Believe it or not, Flash still has an ardent fan club. The once-ubiquitous media player for browsers has taken its lumps, thanks in large part to security issues. However, diehards remain in Flash’s corner in its battle with HTML5, despite the sense that Flash may be on the ropes, as HTML5 continues to close any functionality gaps it might have had with its proprietary predecessor.
Occupy HTML5, a Facebook page that pitches itself as “The movement to rid the world of HTML purism,” is one such outlet taking up Flash’s mantle. The page stresses it “is not an anti-HTML5 movement, but rather an opposition to purism, biased supremacy, and corporate bullying.” Flash, Occupy HTML5 says, is mature. “It's supported by all major desktop browsers. It's stable when used properly. If not, it crashes a lot, just like every other technology.” The page, which has more than 700 Likes, was created by ardent Flash advocate Stephane Beladaci, who said recently he has been planning to relaunch the site.
Flash “powers some amazing experiences that work consistently across all of the major browsers in a way that cannot be replicated without Flash technology,” Beladaci writes on the Occupy HTML5 Facebook page. “Championing simplistic statements regarding web technologies makes the web less educated. At this point, it's holding back the web.”
But in recent years, Flash has been the subject of security maladies, and browser vendors, including Apple, Google, and Mozilla, have moved away from it. W3Techs, which compiles statistics on the usage of Web technologies, reports Flash being used on only 8 percent of websites, down from 10 percent in a year ago. Six years ago, Flash was used on 28.5 percent of websites, when Steve Jobs wrote “Thoughts on Flash,” the open letter in which he cited issues such as security, performance, and battery life in announcing Apple would ban Flash on its iPhones.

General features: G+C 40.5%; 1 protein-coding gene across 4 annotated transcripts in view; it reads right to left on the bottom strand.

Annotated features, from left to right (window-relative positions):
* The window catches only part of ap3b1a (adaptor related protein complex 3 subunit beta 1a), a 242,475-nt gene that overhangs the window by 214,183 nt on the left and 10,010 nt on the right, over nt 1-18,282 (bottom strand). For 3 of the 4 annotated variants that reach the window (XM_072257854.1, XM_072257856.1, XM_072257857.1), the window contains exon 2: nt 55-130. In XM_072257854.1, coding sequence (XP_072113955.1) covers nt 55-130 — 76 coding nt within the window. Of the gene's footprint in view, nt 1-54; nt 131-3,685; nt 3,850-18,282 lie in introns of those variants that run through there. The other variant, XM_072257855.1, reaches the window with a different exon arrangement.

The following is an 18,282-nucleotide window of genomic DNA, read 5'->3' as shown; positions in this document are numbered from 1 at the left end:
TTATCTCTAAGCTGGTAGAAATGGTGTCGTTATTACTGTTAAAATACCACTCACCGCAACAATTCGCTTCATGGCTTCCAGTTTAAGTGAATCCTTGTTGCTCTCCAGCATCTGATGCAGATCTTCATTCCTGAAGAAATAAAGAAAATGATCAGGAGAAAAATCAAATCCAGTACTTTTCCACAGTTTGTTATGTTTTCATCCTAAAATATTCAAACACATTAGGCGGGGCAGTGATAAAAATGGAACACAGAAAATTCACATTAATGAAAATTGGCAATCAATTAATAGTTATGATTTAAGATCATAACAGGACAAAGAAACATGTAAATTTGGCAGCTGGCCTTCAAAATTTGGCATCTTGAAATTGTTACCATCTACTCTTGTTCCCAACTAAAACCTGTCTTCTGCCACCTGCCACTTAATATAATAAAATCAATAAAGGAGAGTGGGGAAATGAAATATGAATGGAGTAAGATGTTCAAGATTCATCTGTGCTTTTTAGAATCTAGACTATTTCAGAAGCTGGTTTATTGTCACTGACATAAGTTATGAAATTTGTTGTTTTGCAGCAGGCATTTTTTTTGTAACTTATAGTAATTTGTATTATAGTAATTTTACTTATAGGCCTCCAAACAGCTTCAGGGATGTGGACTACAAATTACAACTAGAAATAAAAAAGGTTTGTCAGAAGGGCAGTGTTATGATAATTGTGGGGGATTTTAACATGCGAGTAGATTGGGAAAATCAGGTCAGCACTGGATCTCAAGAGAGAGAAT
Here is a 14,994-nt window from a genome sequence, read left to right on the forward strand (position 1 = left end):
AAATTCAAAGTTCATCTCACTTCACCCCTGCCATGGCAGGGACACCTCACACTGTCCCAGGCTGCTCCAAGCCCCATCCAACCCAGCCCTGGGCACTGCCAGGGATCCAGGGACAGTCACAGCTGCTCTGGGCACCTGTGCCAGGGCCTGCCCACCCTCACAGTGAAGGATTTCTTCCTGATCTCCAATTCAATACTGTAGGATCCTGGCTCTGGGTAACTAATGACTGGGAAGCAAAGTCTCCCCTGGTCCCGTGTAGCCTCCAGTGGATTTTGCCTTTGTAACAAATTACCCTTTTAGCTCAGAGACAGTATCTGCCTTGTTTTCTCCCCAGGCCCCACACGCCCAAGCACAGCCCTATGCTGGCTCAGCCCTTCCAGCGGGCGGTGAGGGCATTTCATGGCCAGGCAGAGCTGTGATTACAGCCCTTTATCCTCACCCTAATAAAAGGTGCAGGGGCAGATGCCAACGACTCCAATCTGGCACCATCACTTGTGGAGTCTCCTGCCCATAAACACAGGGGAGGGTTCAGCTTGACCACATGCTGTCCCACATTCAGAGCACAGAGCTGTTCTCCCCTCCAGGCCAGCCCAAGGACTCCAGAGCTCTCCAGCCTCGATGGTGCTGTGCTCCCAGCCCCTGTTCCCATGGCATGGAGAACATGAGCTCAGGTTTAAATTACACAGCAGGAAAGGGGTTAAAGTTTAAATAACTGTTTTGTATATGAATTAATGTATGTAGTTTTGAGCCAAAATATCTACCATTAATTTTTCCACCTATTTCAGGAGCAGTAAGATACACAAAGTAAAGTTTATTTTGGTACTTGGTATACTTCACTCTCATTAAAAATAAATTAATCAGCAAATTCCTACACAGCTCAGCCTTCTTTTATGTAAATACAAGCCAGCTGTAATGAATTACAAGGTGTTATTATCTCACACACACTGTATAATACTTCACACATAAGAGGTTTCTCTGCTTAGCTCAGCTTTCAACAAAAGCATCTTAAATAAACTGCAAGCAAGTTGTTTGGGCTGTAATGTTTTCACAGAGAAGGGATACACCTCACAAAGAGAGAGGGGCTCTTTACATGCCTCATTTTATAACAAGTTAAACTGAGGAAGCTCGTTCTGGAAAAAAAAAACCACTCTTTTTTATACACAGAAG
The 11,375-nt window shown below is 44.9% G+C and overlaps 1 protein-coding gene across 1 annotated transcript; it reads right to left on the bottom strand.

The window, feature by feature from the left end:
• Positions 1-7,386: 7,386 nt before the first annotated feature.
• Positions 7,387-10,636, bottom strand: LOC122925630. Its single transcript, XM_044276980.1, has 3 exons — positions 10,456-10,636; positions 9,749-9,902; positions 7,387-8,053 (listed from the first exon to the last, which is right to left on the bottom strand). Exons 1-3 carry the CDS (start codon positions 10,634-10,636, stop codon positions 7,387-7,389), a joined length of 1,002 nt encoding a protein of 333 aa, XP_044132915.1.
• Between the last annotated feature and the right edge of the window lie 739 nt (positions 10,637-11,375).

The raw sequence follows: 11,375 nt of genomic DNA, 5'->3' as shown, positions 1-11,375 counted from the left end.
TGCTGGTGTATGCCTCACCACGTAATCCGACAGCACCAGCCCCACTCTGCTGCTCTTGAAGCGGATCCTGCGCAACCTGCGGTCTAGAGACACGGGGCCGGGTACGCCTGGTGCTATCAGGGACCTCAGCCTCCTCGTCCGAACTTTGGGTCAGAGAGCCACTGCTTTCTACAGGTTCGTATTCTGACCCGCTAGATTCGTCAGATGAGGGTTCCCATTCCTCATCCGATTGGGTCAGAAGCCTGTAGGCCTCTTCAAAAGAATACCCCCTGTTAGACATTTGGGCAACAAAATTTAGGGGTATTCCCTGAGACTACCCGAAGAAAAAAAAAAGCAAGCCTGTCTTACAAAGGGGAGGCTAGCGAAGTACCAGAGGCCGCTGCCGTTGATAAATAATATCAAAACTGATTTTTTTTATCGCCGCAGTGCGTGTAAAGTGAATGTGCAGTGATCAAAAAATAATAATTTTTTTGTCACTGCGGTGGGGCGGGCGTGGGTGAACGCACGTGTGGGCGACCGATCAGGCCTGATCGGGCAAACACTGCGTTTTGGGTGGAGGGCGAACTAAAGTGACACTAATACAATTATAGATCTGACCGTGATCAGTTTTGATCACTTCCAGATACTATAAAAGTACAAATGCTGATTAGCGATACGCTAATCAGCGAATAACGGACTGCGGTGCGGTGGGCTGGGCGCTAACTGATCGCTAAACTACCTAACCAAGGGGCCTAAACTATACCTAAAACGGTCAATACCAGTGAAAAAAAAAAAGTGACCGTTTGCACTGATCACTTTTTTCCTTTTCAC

The death knell
“Where the story started is actually that iOS, when it launched, did not support Flash and never did,” says Drost. “They basically drove a wedge where suddenly every company had to have a non-Flash version of their site in order to access everyone using iOS.”
Worse, the setbacks for Flash keep coming. Last month Google designated HTML5 as the preferred rich media option in its Chrome browser over the Flash Player.
Moreover, instances where Flash could be seen as more flexible than HTML5 have diminished. Even where HTML5 lags, there are benefits in running behind.
For example, while Flash grants default access to capabilities such as the camera and file system, HTML5 requires specific permissions, Drost says. This could either been seen as a feature gap for HTML5 or as a security hole for Flash, which HTML5 closes, Drost notes.
Also, Flash until recently has offered more support for digital rights management than HTML5, but this has mostly been solved except in legacy browsers, he adds.
Flash tooling still superior
Although Flash may be in decline, it will not be going away soon. Though a detractor, Drost still sees Flash hanging around for some time. For one, Flash offers a much better authoring environment, with Adobe’s Animate CC, than anything developed in the HTML5 world, he says.
“There’s no parallel in HTML5. So perhaps the legacy of Flash will live on and Flash the authoring environment still today can export HTML5,” he says.
Adobe, for its part, has embraced HTML5. The company renamed its Flash Professional tool Animate CC and designated it as a tool for developing HTML5 content while continuing to support development of Flash content.
“While standards like HTML5 will be the Web platform of the future across all devices, Flash continues to be used in key categories like Web gaming and premium video, where new standards have yet to fully mature,” the company said late last year.
Adobe as far back as 2010 offered its own HTML5 video player widget, based on the Kaltura open source library.
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This story, "Flash vs. HTML5: The last stand" was originally published by InfoWorld.